Renter converted Murrieta home into marijuana grow house, destroyed interior, owner says

Leticia Juarez Image
Monday, August 28, 2023
Owner blames management company after tenants destroy rental home
The owner of a Murrieta rental property says tenants destroyed a rental home and insists that the management company is also to blame.

MURRIETA, Calif. (KABC) -- For three years, neighbors in the Mahogany Hills community in Murrieta had no idea a criminal enterprise was operating in their neighborhood.

"I figured they worked night time jobs. Never really saw them during the day. They would come and go at night," said neighbor Josh Kegley.

Then two weeks ago, an electrical fire sent smoke billowing out of the rental home across from Kegley's home.

"The fire department crashed through the front door and found something very shocking. They found the house was converted into a cannabis farm," said attorney John Tiedt.

The once-beautiful home that touted marble floors and surfaces throughout was destroyed by the tenants who rented the home.

"It was a couple that purported to be employed. They had $125,000 in the bank, they seemed to be very credible to the management company," said Tiedt.

Police said the facility is a warehouse that was converted into a "super lab" used to extract honey oil.

Tiedt represents the property owner in a possible lawsuit against the property management company. He says the couple's identification and bank statements were fakes - but had the property management company verified their employment it would have been caught.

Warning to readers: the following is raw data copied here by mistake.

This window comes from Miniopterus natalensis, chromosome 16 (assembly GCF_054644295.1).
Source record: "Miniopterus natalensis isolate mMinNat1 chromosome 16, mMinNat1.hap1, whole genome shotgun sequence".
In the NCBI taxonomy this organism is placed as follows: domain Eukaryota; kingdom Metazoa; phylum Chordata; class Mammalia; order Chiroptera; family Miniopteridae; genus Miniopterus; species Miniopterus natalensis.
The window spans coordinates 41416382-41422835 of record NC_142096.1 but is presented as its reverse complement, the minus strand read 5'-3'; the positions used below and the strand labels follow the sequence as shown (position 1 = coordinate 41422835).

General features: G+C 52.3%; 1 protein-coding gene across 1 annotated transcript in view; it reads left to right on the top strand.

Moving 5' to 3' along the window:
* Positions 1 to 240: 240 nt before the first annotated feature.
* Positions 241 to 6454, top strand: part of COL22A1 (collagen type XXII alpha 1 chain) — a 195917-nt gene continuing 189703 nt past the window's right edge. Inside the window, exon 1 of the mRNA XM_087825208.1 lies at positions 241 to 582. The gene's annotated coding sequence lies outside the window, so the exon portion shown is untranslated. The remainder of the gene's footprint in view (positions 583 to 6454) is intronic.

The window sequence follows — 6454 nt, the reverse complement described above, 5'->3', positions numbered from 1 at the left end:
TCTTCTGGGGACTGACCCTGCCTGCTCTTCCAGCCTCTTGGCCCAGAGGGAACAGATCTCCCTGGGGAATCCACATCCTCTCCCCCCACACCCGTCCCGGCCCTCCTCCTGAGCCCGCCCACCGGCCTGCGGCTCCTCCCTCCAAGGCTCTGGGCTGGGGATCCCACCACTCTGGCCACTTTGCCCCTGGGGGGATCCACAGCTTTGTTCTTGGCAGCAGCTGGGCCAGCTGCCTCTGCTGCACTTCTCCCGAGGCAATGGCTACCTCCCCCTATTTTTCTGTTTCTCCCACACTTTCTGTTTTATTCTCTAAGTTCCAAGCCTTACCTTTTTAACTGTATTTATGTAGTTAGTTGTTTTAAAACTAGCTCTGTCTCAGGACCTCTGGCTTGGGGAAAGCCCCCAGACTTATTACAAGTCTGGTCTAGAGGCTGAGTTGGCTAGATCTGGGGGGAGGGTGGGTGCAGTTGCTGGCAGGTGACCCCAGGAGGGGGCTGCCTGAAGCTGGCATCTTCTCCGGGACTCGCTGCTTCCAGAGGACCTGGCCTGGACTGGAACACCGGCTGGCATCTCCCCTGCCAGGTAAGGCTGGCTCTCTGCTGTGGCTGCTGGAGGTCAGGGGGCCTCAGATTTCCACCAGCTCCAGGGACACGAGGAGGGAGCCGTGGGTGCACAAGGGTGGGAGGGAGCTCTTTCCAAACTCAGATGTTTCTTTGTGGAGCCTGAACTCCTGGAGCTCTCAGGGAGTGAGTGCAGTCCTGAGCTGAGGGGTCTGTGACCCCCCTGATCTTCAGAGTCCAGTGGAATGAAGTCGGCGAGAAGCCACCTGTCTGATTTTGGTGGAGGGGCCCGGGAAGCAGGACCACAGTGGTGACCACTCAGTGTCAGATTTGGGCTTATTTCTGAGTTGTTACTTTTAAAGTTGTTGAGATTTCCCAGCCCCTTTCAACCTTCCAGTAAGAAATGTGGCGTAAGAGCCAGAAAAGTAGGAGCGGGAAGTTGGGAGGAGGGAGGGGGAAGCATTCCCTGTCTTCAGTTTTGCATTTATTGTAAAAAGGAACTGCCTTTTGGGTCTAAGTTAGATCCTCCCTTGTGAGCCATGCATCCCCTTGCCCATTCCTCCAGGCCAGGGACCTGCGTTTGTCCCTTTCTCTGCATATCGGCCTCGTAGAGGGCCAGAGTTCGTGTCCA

"At this point, we're investigating that very carefully. It seems to me that the management company never checked the inside or looked into or inquired of the tenants what they were doing with the house," said Tiedt.

The grow house is not just a concern for the property owner who will have to shell out thousands of dollars for repairs, but also for neighbors worried about their safety and property values.

"When you have property management companies that don't do their job that takes away the value of the home. So you are not only hurting that home, you are hurting every single neighbor, too," said Kegley.

The home is red-tagged - deemed too dangerous to occupy. Even so, it didn't stop the former tenants from coming back.

"After the sheriff red-tagged the home they came back on more than one occasion to take effectively the evidence of the crime away," said Tiedt.

He says they took equipment they used for their grow operation.

The property owner hopes her damaged home will serve as a warning to others, especially property managers, to check on homes they rent out.

"They have to go to these properties and inspect because it is a prominent problem, especially in the Inland Empire," said Tiedt.